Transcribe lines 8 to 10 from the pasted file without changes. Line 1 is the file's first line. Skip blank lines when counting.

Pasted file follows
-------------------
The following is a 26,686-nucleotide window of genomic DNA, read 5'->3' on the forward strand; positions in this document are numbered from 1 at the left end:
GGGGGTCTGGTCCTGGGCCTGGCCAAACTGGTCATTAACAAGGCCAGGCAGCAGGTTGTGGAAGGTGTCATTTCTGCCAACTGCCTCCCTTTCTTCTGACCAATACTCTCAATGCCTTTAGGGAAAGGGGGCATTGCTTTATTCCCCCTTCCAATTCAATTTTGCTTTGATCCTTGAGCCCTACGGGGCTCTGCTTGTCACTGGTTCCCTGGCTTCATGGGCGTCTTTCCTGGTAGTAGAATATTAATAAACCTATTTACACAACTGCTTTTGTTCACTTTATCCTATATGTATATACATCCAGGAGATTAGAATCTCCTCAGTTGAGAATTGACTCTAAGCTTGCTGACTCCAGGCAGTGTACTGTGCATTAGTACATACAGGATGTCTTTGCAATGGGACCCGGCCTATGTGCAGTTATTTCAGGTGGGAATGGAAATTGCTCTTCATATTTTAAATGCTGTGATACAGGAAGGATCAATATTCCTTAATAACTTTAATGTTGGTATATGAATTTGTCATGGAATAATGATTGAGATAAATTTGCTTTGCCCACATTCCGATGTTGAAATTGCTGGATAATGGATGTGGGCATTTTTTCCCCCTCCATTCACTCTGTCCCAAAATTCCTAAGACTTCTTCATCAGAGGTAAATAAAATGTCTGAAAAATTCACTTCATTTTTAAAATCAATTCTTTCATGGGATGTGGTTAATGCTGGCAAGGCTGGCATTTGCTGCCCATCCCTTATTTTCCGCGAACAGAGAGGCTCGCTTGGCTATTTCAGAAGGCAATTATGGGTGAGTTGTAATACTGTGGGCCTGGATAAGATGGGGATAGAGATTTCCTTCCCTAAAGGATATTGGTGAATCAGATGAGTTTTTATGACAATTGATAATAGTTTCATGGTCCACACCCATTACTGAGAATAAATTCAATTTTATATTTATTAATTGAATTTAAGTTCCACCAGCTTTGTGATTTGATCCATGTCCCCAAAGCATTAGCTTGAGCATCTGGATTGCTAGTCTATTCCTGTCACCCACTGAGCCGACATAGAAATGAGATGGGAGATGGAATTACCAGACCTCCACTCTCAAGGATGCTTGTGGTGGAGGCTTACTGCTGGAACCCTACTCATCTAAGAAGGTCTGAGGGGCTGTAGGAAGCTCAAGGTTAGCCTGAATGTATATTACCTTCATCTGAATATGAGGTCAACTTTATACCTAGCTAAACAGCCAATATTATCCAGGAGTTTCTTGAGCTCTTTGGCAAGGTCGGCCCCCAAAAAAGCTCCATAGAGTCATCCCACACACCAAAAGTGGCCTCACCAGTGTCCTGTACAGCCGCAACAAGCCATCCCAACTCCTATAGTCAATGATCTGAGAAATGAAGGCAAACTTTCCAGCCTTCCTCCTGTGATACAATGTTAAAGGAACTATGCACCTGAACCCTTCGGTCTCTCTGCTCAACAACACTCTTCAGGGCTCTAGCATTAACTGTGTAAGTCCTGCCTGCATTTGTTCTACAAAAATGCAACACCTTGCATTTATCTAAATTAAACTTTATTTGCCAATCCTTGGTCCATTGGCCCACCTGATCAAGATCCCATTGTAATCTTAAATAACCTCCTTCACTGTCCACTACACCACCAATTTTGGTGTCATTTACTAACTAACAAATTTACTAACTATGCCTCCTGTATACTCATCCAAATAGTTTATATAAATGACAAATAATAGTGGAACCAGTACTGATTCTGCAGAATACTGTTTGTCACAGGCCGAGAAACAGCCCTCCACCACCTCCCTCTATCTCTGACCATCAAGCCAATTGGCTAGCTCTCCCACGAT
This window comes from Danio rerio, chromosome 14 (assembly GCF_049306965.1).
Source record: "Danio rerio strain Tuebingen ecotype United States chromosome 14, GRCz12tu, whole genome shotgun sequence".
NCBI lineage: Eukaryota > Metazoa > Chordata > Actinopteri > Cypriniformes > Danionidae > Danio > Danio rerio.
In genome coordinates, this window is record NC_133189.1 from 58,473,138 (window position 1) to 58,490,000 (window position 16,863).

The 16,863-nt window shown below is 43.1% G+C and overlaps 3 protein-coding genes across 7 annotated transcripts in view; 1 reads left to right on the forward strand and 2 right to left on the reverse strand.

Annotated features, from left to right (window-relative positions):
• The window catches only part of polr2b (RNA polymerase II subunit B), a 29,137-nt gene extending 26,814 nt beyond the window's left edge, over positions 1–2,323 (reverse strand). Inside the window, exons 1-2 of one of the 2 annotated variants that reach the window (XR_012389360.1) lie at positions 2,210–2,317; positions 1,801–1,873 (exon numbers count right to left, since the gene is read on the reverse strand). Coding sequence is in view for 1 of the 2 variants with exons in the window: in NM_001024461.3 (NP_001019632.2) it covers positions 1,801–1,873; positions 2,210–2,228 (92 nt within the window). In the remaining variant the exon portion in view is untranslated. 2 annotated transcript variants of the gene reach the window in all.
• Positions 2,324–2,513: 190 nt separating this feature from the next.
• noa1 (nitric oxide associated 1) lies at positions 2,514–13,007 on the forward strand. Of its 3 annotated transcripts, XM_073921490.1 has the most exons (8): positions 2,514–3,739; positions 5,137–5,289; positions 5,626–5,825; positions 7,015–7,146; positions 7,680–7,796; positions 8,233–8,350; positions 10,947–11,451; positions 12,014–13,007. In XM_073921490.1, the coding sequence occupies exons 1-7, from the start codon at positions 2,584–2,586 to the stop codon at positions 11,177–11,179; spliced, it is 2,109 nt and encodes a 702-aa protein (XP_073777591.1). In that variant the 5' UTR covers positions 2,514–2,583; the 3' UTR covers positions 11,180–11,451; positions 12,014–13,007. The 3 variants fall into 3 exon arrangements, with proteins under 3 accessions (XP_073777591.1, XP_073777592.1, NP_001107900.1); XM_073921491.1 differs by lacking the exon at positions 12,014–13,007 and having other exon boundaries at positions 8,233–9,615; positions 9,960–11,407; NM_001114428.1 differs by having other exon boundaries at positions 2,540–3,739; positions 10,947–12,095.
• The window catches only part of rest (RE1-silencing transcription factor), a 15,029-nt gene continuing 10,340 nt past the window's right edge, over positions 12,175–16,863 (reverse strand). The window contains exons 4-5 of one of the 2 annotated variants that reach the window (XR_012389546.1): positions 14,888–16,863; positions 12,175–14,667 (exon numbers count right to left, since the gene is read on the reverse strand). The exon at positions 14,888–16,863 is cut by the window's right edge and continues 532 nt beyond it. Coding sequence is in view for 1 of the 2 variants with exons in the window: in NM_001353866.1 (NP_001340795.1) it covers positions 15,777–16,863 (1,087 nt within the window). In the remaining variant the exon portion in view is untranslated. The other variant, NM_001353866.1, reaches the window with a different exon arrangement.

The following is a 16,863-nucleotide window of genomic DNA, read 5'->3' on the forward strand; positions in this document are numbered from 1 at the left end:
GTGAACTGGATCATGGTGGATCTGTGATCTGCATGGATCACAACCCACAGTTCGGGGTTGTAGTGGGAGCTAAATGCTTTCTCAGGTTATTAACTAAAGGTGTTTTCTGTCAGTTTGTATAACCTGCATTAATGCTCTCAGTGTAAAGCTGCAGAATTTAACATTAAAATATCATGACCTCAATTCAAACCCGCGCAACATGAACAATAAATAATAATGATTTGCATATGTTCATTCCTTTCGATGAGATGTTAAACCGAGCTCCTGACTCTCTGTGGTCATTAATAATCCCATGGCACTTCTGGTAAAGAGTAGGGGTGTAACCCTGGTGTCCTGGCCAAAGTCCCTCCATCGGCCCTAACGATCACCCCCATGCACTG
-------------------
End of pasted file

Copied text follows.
Annotated features, from left to right (window-relative positions):
• The window catches only part of polr2b (RNA polymerase II subunit B), a 29,137-nt gene extending 26,814 nt beyond the window's left edge, over positions 1–2,323 (reverse strand). Inside the window, exons 1-2 of one of the 2 annotated variants that reach the window (XR_012389360.1) lie at positions 2,210–2,317; positions 1,801–1,873 (exon numbers count right to left, since the gene is read on the reverse strand). Coding sequence is in view for 1 of the 2 variants with exons in the window: in NM_001024461.3 (NP_001019632.2) it covers positions 1,801–1,873; positions 2,210–2,228 (92 nt within the window). In the remaining variant the exon portion in view is untranslated. 2 annotated transcript variants of the gene reach the window in all.
• Positions 2,324–2,513: 190 nt separating this feature from the next.